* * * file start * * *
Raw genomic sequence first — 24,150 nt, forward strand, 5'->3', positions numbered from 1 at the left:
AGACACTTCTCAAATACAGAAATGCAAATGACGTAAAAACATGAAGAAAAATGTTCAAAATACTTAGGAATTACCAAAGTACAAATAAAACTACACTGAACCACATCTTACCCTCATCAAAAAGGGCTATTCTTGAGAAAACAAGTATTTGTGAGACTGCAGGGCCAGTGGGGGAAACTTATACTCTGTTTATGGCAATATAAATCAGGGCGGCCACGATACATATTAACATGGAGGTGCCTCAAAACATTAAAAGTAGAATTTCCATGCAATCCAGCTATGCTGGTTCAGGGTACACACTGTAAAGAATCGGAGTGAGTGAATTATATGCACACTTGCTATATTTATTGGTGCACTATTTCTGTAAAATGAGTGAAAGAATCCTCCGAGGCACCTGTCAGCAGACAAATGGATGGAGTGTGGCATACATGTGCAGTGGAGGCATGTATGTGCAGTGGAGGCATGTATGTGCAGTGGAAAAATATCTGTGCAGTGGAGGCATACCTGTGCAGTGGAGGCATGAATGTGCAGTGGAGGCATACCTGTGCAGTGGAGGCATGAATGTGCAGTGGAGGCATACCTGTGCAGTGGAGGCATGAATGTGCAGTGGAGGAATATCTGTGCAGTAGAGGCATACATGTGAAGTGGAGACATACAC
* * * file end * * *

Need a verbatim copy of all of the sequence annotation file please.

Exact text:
Raw genomic sequence first — 24,150 nt, forward strand, 5'->3', positions numbered from 1 at the left:
AGACACTTCTCAAATACAGAAATGCAAATGACGTAAAAACATGAAGAAAAATGTTCAAAATACTTAGGAATTACCAAAGTACAAATAAAACTACACTGAACCACATCTTACCCTCATCAAAAAGGGCTATTCTTGAGAAAACAAGTATTTGTGAGACTGCAGGGCCAGTGGGGGAAACTTATACTCTGTTTATGGCAATATAAATCAGGGCGGCCACGATACATATTAACATGGAGGTGCCTCAAAACATTAAAAGTAGAATTTCCATGCAATCCAGCTATGCTGGTTCAGGGTACACACTGTAAAGAATCGGAGTGAGTGAATTATATGCACACTTGCTATATTTATTGGTGCACTATTTCTGTAAAATGAGTGAAAGAATCCTCCGAGGCACCTGTCAGCAGACAAATGGATGGAGTGTGGCATACATGTGCAGTGGAGGCATGTATGTGCAGTGGAGGCATGTATGTGCAGTGGAAAAATATCTGTGCAGTGGAGGCATACCTGTGCAGTGGAGGCATGAATGTGCAGTGGAGGCATACCTGTGCAGTGGAGGCATGAATGTGCAGTGGAGGCATACCTGTGCAGTGGAGGCATGAATGTGCAGTGGAGGAATATCTGTGCAGTAGAGGCATACATGTGAAGTGGAGACATACAC